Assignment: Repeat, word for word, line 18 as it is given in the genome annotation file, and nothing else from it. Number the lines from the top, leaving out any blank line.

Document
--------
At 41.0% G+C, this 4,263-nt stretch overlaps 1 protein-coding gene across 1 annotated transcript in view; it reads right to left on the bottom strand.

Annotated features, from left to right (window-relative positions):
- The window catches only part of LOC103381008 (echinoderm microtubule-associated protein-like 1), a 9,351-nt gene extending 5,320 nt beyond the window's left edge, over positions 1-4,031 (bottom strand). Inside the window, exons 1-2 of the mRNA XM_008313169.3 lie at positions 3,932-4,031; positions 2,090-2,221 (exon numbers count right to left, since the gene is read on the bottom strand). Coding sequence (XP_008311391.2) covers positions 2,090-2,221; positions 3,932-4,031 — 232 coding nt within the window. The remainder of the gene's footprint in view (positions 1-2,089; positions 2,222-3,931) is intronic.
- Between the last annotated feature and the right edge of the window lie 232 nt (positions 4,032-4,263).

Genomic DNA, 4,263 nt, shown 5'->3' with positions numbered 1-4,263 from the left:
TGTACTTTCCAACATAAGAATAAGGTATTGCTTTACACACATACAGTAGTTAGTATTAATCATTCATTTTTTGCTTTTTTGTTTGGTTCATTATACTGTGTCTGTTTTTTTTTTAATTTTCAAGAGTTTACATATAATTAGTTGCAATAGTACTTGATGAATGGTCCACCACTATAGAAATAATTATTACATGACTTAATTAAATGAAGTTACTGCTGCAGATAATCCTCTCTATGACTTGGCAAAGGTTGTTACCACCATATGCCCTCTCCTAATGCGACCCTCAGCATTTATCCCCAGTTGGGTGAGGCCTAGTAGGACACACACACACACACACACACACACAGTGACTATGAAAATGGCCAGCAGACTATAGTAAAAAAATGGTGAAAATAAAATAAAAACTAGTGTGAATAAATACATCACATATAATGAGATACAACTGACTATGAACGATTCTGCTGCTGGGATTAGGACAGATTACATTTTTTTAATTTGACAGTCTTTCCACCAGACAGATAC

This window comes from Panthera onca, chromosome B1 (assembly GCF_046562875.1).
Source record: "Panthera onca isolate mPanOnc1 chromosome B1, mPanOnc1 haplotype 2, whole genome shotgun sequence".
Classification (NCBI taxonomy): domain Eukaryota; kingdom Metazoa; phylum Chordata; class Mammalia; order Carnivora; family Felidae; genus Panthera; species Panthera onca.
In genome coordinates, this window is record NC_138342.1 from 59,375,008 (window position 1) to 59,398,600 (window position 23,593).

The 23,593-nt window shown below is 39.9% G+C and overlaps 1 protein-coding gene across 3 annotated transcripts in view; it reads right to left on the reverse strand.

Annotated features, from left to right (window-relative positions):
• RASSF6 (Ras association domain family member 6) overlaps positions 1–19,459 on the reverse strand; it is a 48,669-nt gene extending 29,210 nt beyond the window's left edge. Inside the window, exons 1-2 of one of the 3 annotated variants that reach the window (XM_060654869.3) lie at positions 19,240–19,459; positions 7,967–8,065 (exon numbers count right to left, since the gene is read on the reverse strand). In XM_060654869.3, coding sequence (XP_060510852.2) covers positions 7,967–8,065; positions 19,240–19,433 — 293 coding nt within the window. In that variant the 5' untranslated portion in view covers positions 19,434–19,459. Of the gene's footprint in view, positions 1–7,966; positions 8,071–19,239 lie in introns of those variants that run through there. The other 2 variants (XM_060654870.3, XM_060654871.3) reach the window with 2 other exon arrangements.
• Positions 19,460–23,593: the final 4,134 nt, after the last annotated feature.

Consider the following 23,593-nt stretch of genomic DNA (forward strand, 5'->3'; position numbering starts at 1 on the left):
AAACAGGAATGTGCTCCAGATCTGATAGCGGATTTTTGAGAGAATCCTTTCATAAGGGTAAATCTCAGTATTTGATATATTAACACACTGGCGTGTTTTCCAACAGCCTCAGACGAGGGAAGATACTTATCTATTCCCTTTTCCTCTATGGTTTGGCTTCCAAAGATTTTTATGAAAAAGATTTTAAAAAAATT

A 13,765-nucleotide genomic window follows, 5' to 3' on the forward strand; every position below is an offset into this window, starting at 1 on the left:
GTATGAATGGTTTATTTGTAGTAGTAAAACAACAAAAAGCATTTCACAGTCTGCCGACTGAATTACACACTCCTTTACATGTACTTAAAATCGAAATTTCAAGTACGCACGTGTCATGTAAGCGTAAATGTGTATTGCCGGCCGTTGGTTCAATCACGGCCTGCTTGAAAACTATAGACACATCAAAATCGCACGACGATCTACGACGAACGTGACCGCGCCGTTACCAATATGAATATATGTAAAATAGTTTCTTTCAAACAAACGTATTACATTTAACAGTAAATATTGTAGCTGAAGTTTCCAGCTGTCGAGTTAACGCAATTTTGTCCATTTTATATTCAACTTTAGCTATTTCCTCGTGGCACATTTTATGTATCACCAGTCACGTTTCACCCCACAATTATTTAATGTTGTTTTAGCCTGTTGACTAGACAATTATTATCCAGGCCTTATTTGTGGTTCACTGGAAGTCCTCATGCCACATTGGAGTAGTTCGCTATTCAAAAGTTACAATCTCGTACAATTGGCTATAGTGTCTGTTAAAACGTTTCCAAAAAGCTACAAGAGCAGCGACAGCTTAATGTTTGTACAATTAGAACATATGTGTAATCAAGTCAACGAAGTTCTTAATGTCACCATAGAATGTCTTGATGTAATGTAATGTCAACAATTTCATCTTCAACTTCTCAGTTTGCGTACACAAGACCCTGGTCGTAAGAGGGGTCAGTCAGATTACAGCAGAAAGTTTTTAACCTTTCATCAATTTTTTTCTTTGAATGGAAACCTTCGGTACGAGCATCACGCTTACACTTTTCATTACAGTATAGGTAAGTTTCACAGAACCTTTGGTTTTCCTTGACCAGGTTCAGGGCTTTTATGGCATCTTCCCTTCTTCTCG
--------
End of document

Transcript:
GTATGAATGGTTTATTTGTAGTAGTAAAACAACAAAAAGCATTTCACAGTCTGCCGACTGAATTACACACTCCTTTACATGTACTTAAAATCGAAATTTCAAGTACGCACGTGTCATGTAAGCGTAAATGTGTATTGCCGGCCGTTGGTTCAATCACGGCCTGCTTGAAAACTATAGACACATCAAAATCGCACGACGATCTACGACGAACGTGACCGCGCCGTTACCAATATGAATATATGTAAAATAGTTTCTTTCAAACAAACGTATTACATTTAACAGTAAATATTGTAGCTGAAGTTTCCAGCTGTCGAGTTAACGCAATTTTGTCCATTTTATATTCAACTTTAGCTATTTCCTCGTGGCACATTTTATGTATCACCAGTCACGTTTCACCCCACAATTATTTAATGTTGTTTTAGCCTGTTGACTAGACAATTATTATCCAGGCCTTATTTGTGGTTCACTGGAAGTCCTCATGCCACATTGGAGTAGTTCGCTATTCAAAAGTTACAATCTCGTACAATTGGCTATAGTGTCTGTTAAAACGTTTCCAAAAAGCTACAAGAGCAGCGACAGCTTAATGTTTGTACAATTAGAACATATGTGTAATCAAGTCAACGAAGTTCTTAATGTCACCATAGAATGTCTTGATGTAATGTAATGTCAACAATTTCATCTTCAACTTCTCAGTTTGCGTACACAAGACCCTGGTCGTAAGAGGGGTCAGTCAGATTACAGCAGAAAGTTTTTAACCTTTCATCAATTTTTTTCTTTGAATGGAAACCTTCGGTACGAGCATCACGCTTACACTTTTCATTACAGTATAGGTAAGTTTCACAGAACCTTTGGTTTTCCTTGACCAGGTTCAGGGCTTTTATGGCATCTTCCCTTCTTCTCG